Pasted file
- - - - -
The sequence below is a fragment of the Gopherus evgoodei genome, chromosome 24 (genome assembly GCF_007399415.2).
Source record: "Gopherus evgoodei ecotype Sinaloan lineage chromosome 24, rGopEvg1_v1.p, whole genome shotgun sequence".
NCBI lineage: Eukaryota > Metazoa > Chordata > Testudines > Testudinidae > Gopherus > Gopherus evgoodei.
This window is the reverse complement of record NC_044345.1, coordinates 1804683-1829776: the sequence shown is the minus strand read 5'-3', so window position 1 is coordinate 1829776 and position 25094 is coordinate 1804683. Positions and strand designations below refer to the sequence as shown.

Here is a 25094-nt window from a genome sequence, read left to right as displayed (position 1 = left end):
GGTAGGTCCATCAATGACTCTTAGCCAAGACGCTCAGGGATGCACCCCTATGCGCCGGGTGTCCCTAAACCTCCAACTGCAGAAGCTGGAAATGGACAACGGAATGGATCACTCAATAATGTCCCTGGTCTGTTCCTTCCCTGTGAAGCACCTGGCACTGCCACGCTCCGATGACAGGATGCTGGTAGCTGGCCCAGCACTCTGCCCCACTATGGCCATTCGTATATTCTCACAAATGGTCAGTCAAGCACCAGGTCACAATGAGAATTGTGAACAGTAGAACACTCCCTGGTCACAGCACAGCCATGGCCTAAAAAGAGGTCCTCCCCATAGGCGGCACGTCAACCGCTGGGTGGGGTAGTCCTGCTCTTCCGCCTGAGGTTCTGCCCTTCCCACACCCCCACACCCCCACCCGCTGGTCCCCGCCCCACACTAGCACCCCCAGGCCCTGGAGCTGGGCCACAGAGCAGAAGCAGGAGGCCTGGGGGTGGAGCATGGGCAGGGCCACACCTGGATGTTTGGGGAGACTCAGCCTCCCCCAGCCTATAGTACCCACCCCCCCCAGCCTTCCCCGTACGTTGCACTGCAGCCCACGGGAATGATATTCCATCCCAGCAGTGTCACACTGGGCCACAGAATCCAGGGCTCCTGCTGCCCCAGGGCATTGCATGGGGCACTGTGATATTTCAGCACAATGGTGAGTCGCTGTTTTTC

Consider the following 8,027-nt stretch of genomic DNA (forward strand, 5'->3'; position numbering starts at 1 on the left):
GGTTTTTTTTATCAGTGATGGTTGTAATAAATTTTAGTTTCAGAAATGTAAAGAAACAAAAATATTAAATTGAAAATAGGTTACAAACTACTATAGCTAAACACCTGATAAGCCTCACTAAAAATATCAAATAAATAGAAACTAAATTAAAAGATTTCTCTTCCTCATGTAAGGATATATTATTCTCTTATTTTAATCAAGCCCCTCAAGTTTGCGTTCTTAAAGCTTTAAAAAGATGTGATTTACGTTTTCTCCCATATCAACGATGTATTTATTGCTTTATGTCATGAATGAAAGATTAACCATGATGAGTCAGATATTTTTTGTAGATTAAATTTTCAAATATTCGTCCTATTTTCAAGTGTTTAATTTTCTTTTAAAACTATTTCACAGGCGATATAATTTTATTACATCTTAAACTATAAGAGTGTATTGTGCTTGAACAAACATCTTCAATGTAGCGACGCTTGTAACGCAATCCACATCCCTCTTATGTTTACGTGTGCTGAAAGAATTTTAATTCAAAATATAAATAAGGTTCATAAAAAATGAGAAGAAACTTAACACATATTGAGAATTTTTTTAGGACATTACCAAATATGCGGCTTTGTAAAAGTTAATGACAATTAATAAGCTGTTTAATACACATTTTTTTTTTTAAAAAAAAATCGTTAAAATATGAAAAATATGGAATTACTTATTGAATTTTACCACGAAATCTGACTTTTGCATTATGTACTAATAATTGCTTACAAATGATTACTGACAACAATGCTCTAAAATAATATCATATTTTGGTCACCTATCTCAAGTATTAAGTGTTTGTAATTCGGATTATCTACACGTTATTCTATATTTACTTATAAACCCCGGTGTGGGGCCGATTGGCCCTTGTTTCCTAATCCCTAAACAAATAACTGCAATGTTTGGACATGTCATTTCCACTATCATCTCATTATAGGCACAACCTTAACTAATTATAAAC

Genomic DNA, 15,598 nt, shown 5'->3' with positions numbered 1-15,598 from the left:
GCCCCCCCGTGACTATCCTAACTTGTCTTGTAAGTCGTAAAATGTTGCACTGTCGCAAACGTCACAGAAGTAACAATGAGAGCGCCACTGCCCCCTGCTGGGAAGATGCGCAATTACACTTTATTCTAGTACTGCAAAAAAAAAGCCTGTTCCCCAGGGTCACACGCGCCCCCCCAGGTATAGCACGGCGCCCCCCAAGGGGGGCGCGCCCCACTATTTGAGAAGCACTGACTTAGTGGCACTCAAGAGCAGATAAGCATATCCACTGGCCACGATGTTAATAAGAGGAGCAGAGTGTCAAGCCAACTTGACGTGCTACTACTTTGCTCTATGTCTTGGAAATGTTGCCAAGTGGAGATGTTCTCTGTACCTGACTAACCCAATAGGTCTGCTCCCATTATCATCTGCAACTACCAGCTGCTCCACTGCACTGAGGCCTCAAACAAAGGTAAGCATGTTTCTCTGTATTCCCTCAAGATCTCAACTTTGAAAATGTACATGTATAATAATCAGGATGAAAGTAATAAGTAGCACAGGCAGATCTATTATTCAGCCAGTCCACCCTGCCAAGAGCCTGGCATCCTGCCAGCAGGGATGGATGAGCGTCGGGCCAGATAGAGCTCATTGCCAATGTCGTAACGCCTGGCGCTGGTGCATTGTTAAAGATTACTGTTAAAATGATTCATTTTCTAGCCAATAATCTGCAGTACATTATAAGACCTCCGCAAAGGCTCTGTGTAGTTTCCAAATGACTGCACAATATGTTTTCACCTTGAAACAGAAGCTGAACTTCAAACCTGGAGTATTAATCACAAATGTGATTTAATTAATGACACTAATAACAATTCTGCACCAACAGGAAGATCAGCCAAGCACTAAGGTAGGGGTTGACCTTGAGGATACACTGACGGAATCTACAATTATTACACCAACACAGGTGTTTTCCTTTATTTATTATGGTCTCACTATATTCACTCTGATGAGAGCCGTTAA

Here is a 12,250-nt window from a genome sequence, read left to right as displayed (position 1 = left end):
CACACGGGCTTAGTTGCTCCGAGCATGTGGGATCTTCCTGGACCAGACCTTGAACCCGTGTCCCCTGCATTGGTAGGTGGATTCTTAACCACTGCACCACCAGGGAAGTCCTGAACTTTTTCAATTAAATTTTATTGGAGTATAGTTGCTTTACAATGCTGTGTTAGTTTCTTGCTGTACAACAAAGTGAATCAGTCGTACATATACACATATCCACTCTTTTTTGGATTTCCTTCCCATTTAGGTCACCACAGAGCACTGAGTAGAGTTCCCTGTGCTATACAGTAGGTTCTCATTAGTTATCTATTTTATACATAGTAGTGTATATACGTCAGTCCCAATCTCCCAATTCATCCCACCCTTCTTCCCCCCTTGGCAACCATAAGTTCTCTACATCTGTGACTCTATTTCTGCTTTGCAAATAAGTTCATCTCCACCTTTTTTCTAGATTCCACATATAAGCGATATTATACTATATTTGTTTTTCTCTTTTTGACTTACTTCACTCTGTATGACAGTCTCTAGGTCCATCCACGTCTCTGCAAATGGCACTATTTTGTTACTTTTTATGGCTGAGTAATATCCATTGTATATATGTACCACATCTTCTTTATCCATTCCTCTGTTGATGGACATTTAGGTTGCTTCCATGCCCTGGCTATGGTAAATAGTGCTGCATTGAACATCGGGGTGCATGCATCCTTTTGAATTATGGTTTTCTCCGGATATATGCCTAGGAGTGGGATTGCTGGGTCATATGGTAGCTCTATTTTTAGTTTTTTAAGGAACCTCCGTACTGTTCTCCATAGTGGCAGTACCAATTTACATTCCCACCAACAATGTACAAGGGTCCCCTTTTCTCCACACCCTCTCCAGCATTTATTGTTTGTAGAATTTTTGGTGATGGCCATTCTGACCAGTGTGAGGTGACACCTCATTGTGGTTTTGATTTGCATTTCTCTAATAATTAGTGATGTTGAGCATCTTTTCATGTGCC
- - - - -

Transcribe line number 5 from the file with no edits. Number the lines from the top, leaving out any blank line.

Here is a 25094-nt window from a genome sequence, read left to right as displayed (position 1 = left end):